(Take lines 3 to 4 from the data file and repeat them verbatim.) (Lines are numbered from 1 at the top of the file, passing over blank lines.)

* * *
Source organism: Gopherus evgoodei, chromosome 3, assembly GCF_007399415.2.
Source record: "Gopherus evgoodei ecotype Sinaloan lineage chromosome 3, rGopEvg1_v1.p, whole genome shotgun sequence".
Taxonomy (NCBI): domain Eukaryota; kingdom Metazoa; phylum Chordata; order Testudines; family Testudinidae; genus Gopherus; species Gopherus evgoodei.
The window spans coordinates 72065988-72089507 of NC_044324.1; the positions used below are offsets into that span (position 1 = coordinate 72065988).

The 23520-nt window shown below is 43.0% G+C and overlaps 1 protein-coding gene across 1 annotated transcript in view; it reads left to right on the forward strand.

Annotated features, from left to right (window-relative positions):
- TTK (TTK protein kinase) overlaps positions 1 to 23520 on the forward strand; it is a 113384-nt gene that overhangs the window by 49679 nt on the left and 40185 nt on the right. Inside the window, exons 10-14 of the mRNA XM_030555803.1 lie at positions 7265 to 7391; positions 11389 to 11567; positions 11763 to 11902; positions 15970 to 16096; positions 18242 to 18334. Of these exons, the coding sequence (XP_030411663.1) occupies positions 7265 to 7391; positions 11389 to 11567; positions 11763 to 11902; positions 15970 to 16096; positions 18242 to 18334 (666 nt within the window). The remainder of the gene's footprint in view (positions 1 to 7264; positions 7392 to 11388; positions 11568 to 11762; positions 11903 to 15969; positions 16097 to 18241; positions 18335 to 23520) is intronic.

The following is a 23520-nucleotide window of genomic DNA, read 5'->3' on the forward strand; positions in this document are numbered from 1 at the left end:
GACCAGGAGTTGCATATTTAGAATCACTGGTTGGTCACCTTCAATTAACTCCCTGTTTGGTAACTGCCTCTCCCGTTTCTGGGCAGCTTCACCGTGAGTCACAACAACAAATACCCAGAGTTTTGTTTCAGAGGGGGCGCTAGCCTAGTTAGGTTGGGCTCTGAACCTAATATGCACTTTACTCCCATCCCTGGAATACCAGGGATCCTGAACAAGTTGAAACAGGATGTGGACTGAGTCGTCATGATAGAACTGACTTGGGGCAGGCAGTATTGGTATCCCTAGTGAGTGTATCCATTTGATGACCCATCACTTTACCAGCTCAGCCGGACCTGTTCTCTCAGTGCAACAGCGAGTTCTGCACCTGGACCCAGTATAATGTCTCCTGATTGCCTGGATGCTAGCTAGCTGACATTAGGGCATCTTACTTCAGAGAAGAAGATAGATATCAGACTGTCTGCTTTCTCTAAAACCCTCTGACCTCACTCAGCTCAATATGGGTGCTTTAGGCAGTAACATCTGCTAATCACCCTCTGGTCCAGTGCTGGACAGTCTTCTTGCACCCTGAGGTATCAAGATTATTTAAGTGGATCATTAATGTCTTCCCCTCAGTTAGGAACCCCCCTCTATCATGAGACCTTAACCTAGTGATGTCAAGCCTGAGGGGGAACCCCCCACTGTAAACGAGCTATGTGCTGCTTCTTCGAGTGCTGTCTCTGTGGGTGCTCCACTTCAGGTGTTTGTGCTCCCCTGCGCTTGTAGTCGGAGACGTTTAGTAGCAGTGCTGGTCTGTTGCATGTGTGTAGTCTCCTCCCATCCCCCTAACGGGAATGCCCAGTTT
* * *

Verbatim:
Taxonomy (NCBI): domain Eukaryota; kingdom Metazoa; phylum Chordata; order Testudines; family Testudinidae; genus Gopherus; species Gopherus evgoodei.
The window spans coordinates 72065988-72089507 of NC_044324.1; the positions used below are offsets into that span (position 1 = coordinate 72065988).